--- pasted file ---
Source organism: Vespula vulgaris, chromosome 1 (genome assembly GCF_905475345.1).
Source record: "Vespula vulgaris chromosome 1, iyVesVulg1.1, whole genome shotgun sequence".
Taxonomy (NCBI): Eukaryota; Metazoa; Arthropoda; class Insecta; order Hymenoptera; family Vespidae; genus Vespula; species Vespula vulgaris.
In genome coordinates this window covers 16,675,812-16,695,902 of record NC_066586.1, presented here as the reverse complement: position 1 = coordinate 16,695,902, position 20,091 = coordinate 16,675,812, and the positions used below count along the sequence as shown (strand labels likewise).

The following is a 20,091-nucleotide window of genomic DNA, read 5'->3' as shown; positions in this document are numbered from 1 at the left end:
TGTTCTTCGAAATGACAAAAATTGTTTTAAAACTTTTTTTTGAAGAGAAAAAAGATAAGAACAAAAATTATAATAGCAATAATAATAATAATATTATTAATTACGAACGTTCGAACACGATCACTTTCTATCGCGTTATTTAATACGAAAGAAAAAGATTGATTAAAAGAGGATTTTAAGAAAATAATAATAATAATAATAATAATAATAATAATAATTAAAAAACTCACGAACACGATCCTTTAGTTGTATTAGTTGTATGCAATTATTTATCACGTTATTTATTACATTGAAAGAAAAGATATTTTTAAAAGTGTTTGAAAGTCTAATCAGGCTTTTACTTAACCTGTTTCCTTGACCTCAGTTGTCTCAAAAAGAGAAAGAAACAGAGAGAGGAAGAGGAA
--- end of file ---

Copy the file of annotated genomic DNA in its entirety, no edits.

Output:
Source organism: Vespula vulgaris, chromosome 1 (genome assembly GCF_905475345.1).
Source record: "Vespula vulgaris chromosome 1, iyVesVulg1.1, whole genome shotgun sequence".
Taxonomy (NCBI): Eukaryota; Metazoa; Arthropoda; class Insecta; order Hymenoptera; family Vespidae; genus Vespula; species Vespula vulgaris.
In genome coordinates this window covers 16,675,812-16,695,902 of record NC_066586.1, presented here as the reverse complement: position 1 = coordinate 16,695,902, position 20,091 = coordinate 16,675,812, and the positions used below count along the sequence as shown (strand labels likewise).

The following is a 20,091-nucleotide window of genomic DNA, read 5'->3' as shown; positions in this document are numbered from 1 at the left end:
TGTTCTTCGAAATGACAAAAATTGTTTTAAAACTTTTTTTTGAAGAGAAAAAAGATAAGAACAAAAATTATAATAGCAATAATAATAATAATATTATTAATTACGAACGTTCGAACACGATCACTTTCTATCGCGTTATTTAATACGAAAGAAAAAGATTGATTAAAAGAGGATTTTAAGAAAATAATAATAATAATAATAATAATAATAATAATAATTAAAAAACTCACGAACACGATCCTTTAGTTGTATTAGTTGTATGCAATTATTTATCACGTTATTTATTACATTGAAAGAAAAGATATTTTTAAAAGTGTTTGAAAGTCTAATCAGGCTTTTACTTAACCTGTTTCCTTGACCTCAGTTGTCTCAAAAAGAGAAAGAAACAGAGAGAGGAAGAGGAA